By Jeff Bater
Camden Fine will step down as head of the Independent Community Bankers of America next year after a 15-year tenure defending the shrinking pool of small banks’ interests and generating bipartisan support for them in Washington.
“He’s managed to convince both Republican and Democratic lawmakers to embrace the interests of smaller bankers, exploiting the similarly bipartisan anathema for megabanks,” Bartlett Naylor, a financial policy advocate at Public Citizen, told Bloomberg BNA in an email.
Fine, a former bank owner who started at the ICBA in May 2003, disclosed plans at a May 2 conference that he will leave the job May 5, 2018, his 15th anniversary with the industry group.
“I just felt it was time,” Fine told Bloomberg BNA, adding that any good CEO has an internal clock. “I felt it was time for the next generation. I’m very satisfied with my career.”
Nothing better revealed the political clout of community banks — and Fine — than the White House gathering one day before his announcement where both President Donald Trump and Vice President Mike Pence spoke.
A day later, lawmakers in both parties made a point of saying how community banks need regulatory relief during the House Financial Services Committee’s markup of the Financial Choice Act (H.R. 10), Ian Katz, an analyst at Capital Alpha Partners, told Bloomberg BNA. “It seems clear that everyone in Washington has gotten the memo that the community banks need help,” Katz said.
The number of U.S. community banks has been steadily declining for more than three decades, and that trend was exacerbated by the financial crisis of 2008. There were 7,728 FDIC-insured community banks at the beginning of 2007; 10 years later, that number stands at 5,461 banks, according to the agency.
Community banks are doing well profit-wise more than eight years after the financial crisis. Their net income grew more than 10 percent in the last three months of 2016, according to the latest data from the Federal Deposit Insurance Corporation.
But the sector faces regulatory pressures — including higher compliance costs and higher capital requirements — which have driven community banks to sell or merge. Bank formation has been weak since the crisis despite regulatory actions to spur charter applications.
Fine acknowledged consolidation in the sector, but pointed out that “There are one or more community banks in every single county in the United States, meaning every single congressional district in the United States.”
“That in itself gives weight to community banks,” Fine said.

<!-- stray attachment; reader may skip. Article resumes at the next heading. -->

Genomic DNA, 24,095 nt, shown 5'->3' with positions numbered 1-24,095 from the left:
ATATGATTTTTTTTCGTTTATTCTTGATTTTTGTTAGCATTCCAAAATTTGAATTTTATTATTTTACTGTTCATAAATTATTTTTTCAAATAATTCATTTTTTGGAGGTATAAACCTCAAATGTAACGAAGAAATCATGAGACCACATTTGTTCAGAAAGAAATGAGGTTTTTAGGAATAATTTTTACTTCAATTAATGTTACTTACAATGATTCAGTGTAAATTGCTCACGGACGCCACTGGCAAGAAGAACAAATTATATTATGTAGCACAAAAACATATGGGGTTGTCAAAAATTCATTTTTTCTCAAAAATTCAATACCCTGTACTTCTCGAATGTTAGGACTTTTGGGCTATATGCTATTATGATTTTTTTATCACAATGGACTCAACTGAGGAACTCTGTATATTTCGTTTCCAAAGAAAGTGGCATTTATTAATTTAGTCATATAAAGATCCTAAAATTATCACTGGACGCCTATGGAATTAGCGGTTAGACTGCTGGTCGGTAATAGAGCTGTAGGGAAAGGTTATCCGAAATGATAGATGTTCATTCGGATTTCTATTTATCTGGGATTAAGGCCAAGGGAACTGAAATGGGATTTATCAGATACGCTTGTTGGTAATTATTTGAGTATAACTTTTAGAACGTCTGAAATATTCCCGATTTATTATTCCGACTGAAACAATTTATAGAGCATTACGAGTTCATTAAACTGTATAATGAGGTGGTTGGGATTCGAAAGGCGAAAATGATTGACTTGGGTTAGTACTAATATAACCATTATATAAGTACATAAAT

Furthermore, small banks make better than 60 percent of all small-business loans under $1 billion, he added. “That is a powerful amount of clout when it comes to policymaking,” he said. “If you keep that in the forefront of policymakers’ minds, you can generally get a lot done.”
Fine and his team at the ICBA was “incredibly effective” making the case for community banks throughout the legislative process that led to the Dodd Frank law in 2010, said Better Markets President Dennis Kelleher. “Community banks did not cause the financial crisis, and Cam was determined to make sure community banks didn’t end up paying a price for the crisis that Wall Street banks created,” Kelleher said.
Compass Point Research & Trading analyst Isaac Boltansky said he doesn’t think Fine gets enough credit for shielding community banks as best as could realistically be expected during the crafting of Dodd-Frank. “Every corner of the financial services industry was going to be impacted, but I think the ICBA cut as good of a deal as was possible in that moment,” he said.
Before joining ICBA, Fine chartered and organized Midwest Independent Bank of Jefferson City, Mo., and served as its president and CEO for nearly 20 years. In addition, Fine owned MainStreet Bank of Ashland, Mo., a $50-million-asset community bank. He’d previously been director of Missouri’s tax division under former governor Kit Bond (R).
The announcement of Fine’s retirement a year in advance tracks how the ICBA announced his arrival in 2003, a year before the departure of Kenneth Guenther, who led the group from 1979 to 2004.
Fine’s successor as president and CEO will be Rebeca Romero Rainey, who chairs Centinel Bank of Taos, N.M. Fine said one of her challenges will be guiding the industry through challenges posed by financial technology.
“That’s an exploding area,” he said. “It’s both an opportunity and a threat. I think Rebeca is going to have to navigate through all of that in the coming years.”
To contact the reporter on this story: Jeff Bater in Washington at firstname.lastname@example.org
To contact the editor responsible for this story: Michael Ferullo at MFerullo@bna.com
Copyright © 2017 The Bureau of National Affairs, Inc. All Rights Reserved.
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